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Cultural Rhythms

December 28, 2006

How you interpret a simple rhythm depends on what language you speak.

Transcript

BOB HIRSHON (host):
How cultures get their groove. I’m Bob Hirshon and this is Science Update.

Listen to this sequence.

[Sequence of short and long sounds]

HIRSHON:
Although the tones are evenly spaced, if you’re a native English speaker, you probably hear something like dah-dahhh, dah-dahhh, da-dahhh. This way of grouping the sounds was once considered universal. But now an international team including John Iversen of The Neurosciences Institute has played the sequence to Japanese speakers.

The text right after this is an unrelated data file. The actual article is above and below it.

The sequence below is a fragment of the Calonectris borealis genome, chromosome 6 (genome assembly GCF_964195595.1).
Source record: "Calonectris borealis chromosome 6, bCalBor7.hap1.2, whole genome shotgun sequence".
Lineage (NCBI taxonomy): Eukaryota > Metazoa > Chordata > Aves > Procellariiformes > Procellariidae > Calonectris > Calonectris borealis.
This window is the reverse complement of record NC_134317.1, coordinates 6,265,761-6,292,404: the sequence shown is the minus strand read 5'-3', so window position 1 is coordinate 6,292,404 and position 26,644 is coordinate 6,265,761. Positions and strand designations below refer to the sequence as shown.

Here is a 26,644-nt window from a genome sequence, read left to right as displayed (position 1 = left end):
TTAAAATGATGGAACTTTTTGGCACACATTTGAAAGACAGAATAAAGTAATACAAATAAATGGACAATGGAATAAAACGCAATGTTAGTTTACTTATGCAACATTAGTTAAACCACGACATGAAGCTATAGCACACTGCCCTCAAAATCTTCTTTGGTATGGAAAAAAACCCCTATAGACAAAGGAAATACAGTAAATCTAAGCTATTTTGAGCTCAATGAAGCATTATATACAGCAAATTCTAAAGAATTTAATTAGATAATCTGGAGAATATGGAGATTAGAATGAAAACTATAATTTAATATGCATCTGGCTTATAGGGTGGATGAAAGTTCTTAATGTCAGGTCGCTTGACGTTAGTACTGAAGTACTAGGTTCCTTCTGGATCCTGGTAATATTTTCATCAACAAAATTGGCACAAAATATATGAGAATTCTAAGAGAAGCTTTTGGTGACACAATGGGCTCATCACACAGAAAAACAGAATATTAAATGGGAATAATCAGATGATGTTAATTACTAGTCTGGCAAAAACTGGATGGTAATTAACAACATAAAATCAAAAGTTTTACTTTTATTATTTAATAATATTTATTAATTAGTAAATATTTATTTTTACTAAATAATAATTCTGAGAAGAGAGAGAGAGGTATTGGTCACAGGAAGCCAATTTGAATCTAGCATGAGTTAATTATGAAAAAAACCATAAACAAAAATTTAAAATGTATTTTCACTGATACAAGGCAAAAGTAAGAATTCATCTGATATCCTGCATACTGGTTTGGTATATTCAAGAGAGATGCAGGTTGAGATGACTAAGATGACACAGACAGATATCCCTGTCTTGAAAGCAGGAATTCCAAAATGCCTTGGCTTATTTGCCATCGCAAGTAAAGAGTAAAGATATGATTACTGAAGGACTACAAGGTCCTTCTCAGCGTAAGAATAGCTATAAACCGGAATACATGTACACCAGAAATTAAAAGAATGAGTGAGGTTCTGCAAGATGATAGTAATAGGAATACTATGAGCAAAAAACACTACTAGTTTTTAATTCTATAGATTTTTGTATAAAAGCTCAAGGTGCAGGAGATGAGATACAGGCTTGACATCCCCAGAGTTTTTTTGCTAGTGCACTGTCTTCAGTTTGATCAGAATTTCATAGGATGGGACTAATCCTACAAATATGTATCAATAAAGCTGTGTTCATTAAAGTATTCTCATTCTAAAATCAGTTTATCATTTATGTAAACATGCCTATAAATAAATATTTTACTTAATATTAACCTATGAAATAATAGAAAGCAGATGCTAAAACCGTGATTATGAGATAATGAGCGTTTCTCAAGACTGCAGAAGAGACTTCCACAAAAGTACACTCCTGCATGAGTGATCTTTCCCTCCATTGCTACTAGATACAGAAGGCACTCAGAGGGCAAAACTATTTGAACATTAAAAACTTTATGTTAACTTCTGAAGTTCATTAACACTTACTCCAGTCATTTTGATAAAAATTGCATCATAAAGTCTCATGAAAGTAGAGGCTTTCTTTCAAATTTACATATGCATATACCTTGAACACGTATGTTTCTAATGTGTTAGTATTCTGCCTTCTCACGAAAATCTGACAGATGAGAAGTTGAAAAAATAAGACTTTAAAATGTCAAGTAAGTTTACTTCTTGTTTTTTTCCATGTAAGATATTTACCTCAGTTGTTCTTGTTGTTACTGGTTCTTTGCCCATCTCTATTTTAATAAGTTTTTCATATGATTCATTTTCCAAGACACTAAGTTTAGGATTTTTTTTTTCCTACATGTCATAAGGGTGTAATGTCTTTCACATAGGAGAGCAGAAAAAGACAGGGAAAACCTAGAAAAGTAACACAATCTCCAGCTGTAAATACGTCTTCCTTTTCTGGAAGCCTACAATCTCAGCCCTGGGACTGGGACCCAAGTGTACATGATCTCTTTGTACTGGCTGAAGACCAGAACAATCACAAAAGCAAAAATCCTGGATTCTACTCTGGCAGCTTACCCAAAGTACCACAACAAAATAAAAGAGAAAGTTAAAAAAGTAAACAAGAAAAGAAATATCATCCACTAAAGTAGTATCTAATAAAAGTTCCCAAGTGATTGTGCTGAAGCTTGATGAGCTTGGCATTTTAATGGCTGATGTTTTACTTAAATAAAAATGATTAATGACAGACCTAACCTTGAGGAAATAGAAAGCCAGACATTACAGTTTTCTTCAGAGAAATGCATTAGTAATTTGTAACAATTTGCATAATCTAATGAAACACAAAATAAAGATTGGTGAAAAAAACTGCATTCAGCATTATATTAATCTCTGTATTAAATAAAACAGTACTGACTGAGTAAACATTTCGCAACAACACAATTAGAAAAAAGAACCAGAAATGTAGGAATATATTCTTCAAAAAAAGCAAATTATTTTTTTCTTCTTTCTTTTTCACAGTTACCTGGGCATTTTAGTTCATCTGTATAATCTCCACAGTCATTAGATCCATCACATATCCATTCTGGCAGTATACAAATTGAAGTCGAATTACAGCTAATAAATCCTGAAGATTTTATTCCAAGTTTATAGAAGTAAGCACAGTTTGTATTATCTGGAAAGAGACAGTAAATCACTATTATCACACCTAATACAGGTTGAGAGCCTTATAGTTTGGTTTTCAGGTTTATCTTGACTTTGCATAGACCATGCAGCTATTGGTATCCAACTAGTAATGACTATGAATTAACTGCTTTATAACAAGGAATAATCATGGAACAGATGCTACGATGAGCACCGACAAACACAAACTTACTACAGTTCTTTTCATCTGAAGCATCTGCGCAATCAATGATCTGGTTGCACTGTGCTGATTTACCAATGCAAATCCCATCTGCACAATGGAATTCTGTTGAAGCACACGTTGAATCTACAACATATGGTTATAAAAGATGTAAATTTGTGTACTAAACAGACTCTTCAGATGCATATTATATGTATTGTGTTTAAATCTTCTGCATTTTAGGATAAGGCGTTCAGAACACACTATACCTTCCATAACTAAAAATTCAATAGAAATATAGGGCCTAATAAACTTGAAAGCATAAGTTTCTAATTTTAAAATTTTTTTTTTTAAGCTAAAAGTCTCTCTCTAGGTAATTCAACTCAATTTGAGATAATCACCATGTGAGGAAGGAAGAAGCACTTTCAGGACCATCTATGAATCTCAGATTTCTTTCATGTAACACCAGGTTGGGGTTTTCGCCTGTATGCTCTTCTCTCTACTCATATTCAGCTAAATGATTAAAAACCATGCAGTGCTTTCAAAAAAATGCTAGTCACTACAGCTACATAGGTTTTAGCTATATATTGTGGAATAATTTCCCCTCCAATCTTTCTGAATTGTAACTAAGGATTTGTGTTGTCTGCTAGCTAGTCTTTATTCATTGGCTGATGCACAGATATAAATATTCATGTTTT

JOHN IVERSEN (The Neurosciences Institute):
Many of them had the opposite grouping. They actually grouped these alternating short and long sounds as long-short. So, dahhh-da, dahhh-da. And that was a surprise to us.

HIRSHON:
They believe the difference arises because English uses many short-long groupings like "a book" or "to bed," while Japanese prefers long-short groupings. They also plan to study to other languages. I’m Bob Hirshon, for AAAS, the science society.